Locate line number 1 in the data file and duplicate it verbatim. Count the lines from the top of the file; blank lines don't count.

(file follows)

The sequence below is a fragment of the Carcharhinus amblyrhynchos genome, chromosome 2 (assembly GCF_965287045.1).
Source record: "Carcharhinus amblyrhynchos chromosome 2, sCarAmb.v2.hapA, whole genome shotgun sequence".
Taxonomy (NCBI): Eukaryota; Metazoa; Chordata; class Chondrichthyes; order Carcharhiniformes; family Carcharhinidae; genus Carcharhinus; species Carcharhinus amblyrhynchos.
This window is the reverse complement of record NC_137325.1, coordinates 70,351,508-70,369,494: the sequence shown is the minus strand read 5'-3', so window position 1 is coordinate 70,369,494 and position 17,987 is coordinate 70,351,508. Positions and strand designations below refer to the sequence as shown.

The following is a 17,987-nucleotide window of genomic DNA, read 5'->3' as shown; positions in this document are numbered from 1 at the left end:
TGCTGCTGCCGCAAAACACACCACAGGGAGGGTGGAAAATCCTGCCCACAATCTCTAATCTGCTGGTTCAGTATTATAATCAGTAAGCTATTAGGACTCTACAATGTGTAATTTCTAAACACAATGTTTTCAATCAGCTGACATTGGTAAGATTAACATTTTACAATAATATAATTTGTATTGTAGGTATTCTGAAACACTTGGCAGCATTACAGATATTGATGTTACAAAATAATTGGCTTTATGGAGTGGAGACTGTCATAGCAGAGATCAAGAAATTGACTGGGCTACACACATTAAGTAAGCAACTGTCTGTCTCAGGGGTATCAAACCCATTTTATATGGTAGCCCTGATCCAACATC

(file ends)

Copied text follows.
The sequence below is a fragment of the Carcharhinus amblyrhynchos genome, chromosome 2 (assembly GCF_965287045.1).